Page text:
Playing Tennis Safely

Player Tips & Recommendations

Playing Tennis Safely Flyer
COVID-19 Transmission information on Tennis Balls
Printable PDF - Player Guidelines

The USTA recognizes that the coronavirus continues to affect the country in different ways and that it is possible for people to return to playing tennis indoors and outdoors under a number of different state and local government requirements as well as state and local government health authority guidelines. Because playing tennis does not require direct person-to-person contact, tennis players can enjoy the many physical and mental benefits that tennis offers while maintaining six feet physical distancing. By following the applicable requirements in your area, facility guidelines as well as the guidelines outlined below, you will be able to make informed decisions.


Follow health and safety guidelines issued by your state and local government and health authorities. Stay current with guidelines issued by the Centers for Disease Control and Prevention (CDC).



Do not play if you: 
  • Have been in contact with someone with COVID-19 in the last 14 days. 
  • Are exhibiting any symptoms of the coronavirus. According to the CDC, people with COVID-19 have had a wide range of symptoms reported—ranging from mild symptoms to severe illness. These symptoms may appear 2-14 days after exposure to the virus: fever, cough, shortness of breath or difficulty breathing, chills, repeated shaking with chills, muscle pain, headache, sore throat, new loss of taste or smell.


Wash your hands with soap and water (for 20 seconds or longer), or use a hand sanitizer if soap and water are not readily available, before going to court.

Bring a full water bottle to avoid touching a tap or water fountain handle.



Avoid touching court gates, fences, benches, etc., if you can.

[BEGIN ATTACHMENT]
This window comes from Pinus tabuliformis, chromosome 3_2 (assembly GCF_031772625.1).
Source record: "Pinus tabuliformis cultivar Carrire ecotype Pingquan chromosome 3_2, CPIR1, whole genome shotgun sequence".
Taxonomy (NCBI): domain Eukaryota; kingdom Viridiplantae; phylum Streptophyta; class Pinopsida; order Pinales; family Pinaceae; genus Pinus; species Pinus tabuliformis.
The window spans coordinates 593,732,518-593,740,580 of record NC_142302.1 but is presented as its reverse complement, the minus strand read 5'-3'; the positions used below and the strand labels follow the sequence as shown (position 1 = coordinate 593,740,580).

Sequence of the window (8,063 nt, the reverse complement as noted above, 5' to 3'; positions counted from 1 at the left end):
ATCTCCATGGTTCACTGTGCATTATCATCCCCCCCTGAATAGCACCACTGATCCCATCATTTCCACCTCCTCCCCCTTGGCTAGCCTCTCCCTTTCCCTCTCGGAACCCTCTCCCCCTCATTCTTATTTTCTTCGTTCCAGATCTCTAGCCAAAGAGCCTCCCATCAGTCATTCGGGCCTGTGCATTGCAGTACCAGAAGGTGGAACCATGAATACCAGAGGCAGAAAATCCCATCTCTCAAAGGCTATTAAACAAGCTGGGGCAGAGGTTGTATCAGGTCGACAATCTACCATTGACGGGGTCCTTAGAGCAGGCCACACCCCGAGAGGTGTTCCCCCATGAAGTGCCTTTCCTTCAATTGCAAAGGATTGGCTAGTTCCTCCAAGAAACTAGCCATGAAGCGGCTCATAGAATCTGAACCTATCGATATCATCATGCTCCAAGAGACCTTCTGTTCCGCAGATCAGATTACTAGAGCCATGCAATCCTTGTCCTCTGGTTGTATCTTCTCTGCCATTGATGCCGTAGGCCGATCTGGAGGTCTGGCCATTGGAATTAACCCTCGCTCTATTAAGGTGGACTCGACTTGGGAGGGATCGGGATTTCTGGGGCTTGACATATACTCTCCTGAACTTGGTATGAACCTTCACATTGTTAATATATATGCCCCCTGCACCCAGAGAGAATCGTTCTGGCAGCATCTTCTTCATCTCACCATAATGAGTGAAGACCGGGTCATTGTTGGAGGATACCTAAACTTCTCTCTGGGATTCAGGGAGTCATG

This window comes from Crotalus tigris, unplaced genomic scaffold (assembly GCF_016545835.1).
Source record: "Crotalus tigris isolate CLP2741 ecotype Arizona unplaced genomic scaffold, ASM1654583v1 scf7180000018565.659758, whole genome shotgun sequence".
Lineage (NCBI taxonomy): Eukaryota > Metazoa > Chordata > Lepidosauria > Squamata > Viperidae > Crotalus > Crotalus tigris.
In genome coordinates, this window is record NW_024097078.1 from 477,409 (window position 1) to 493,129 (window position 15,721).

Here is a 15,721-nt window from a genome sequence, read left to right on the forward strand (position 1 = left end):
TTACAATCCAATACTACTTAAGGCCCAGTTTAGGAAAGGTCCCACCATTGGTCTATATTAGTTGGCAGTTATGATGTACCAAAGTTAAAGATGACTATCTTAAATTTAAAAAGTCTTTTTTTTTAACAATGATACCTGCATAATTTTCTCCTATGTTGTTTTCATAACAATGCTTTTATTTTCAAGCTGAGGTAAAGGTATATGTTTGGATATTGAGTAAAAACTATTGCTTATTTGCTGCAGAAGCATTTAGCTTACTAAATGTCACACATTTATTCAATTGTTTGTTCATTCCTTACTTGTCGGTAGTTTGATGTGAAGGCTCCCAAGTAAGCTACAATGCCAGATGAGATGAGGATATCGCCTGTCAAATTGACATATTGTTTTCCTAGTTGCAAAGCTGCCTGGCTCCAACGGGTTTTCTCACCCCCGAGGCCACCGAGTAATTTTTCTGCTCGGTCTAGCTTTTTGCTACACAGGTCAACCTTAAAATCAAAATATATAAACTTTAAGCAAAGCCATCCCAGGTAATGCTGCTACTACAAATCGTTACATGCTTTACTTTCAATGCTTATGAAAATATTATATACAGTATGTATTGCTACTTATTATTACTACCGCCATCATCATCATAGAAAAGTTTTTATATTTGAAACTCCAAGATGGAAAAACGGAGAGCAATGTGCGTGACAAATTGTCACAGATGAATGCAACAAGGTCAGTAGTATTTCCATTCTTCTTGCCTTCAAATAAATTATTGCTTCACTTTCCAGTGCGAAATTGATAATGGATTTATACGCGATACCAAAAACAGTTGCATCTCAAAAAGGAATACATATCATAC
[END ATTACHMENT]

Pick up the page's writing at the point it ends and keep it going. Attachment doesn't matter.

When not actively playing, please adhere to all proper personal protective equipment (PPE) and facemask protocols.


Arrive as close as possible to when you need to be there.

If you need to sneeze or cough, do so into a tissue or upper sleeve.


Try to stay at least six feet apart from other players. Do not make physical contact with them (such as shaking hands or a high-five).


Wash your hands thoroughly or use a hand sanitizer before, during, and after play.

Use headbands, hats, towels or wristbands to avoid touching your face during play. Use a wristband or towel to wipe sweat from your face.

When playing doubles, coordinate with your partner to maintain physical distancing.



Use only your own towel and water bottles. Avoid sharing food and touching common surfaces such as court gates, fences, benches, etc.


While there is no evidence that COVID-19 can be transmitted by touching tennis balls, sanitary precautions, such as hand-washing, should still be taken.

Maintain physical distancing if changing ends of the court.

Wear a mask over your nose and mouth at all times, except when active on court. Some localities rquire masks while playing indoors. Be sure to follow local guidelines.


Leave the court as soon as reasonably possible.

Wash your hands thoroughly or use a hand sanitizer after coming off the court.

Do not use the locker room or changing area. Shower at home. 

No extra-curricular or social activity should take place. No congregation after playing. 

All players should leave the facility immediately after play.



Tennis, if played properly, can be a great opportunity for you to relieve stress, socialize with others and provide much-needed exercise. Of primary importance is taking every precaution to help keep all participants safe. 


Because tennis does not require any direct person-to-person contact, players can enjoy the many physical and mental benefits that tennis offers so long as you practice physical distancing by keeping six feet apart from other players to ensure you are in a safe exercise environment and follow other safety recommendations included here.


Although there is no specific evidence that tennis balls can spread COVID-19, we know that contamination by respiratory droplets from an infected person can potentially survive on hard surfaces up to three days. If you choose to play tennis, be sure to practice these safety tips and recommendations.